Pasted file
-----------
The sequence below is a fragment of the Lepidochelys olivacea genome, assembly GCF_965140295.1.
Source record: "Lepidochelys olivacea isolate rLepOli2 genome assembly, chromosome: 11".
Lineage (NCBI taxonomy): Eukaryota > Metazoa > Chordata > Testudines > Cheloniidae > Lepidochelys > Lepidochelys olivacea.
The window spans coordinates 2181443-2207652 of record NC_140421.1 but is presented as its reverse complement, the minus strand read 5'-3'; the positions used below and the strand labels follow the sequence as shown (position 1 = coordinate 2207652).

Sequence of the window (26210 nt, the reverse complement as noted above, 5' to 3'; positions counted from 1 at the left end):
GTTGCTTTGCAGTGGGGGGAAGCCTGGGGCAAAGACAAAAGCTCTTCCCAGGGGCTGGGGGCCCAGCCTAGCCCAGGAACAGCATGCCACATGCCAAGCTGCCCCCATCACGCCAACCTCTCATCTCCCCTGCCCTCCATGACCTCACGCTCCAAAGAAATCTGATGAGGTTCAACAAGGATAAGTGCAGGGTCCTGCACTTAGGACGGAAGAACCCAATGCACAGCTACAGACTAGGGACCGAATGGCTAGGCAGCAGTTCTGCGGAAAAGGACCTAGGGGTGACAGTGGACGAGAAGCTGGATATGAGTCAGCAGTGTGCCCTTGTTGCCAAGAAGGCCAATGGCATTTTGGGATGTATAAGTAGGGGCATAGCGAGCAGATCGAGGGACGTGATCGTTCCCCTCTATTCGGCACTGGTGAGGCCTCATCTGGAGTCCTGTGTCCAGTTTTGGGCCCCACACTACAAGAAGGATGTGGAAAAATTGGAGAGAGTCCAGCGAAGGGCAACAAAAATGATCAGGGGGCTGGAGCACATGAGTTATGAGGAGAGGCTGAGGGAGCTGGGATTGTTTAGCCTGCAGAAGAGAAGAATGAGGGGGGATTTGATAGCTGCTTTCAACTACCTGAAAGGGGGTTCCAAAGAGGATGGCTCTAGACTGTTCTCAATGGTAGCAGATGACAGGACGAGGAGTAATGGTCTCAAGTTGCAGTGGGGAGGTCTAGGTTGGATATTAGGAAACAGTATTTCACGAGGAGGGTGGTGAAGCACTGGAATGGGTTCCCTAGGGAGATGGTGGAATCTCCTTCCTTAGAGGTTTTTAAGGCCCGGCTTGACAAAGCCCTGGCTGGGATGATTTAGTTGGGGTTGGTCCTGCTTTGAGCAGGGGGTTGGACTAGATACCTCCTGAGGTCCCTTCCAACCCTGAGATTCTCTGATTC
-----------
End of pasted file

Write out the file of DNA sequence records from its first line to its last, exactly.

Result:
The sequence below is a fragment of the Lepidochelys olivacea genome, assembly GCF_965140295.1.
Source record: "Lepidochelys olivacea isolate rLepOli2 genome assembly, chromosome: 11".
Lineage (NCBI taxonomy): Eukaryota > Metazoa > Chordata > Testudines > Cheloniidae > Lepidochelys > Lepidochelys olivacea.
The window spans coordinates 2181443-2207652 of record NC_140421.1 but is presented as its reverse complement, the minus strand read 5'-3'; the positions used below and the strand labels follow the sequence as shown (position 1 = coordinate 2207652).

Sequence of the window (26210 nt, the reverse complement as noted above, 5' to 3'; positions counted from 1 at the left end):
GTTGCTTTGCAGTGGGGGGAAGCCTGGGGCAAAGACAAAAGCTCTTCCCAGGGGCTGGGGGCCCAGCCTAGCCCAGGAACAGCATGCCACATGCCAAGCTGCCCCCATCACGCCAACCTCTCATCTCCCCTGCCCTCCATGACCTCACGCTCCAAAGAAATCTGATGAGGTTCAACAAGGATAAGTGCAGGGTCCTGCACTTAGGACGGAAGAACCCAATGCACAGCTACAGACTAGGGACCGAATGGCTAGGCAGCAGTTCTGCGGAAAAGGACCTAGGGGTGACAGTGGACGAGAAGCTGGATATGAGTCAGCAGTGTGCCCTTGTTGCCAAGAAGGCCAATGGCATTTTGGGATGTATAAGTAGGGGCATAGCGAGCAGATCGAGGGACGTGATCGTTCCCCTCTATTCGGCACTGGTGAGGCCTCATCTGGAGTCCTGTGTCCAGTTTTGGGCCCCACACTACAAGAAGGATGTGGAAAAATTGGAGAGAGTCCAGCGAAGGGCAACAAAAATGATCAGGGGGCTGGAGCACATGAGTTATGAGGAGAGGCTGAGGGAGCTGGGATTGTTTAGCCTGCAGAAGAGAAGAATGAGGGGGGATTTGATAGCTGCTTTCAACTACCTGAAAGGGGGTTCCAAAGAGGATGGCTCTAGACTGTTCTCAATGGTAGCAGATGACAGGACGAGGAGTAATGGTCTCAAGTTGCAGTGGGGAGGTCTAGGTTGGATATTAGGAAACAGTATTTCACGAGGAGGGTGGTGAAGCACTGGAATGGGTTCCCTAGGGAGATGGTGGAATCTCCTTCCTTAGAGGTTTTTAAGGCCCGGCTTGACAAAGCCCTGGCTGGGATGATTTAGTTGGGGTTGGTCCTGCTTTGAGCAGGGGGTTGGACTAGATACCTCCTGAGGTCCCTTCCAACCCTGAGATTCTCTGATTC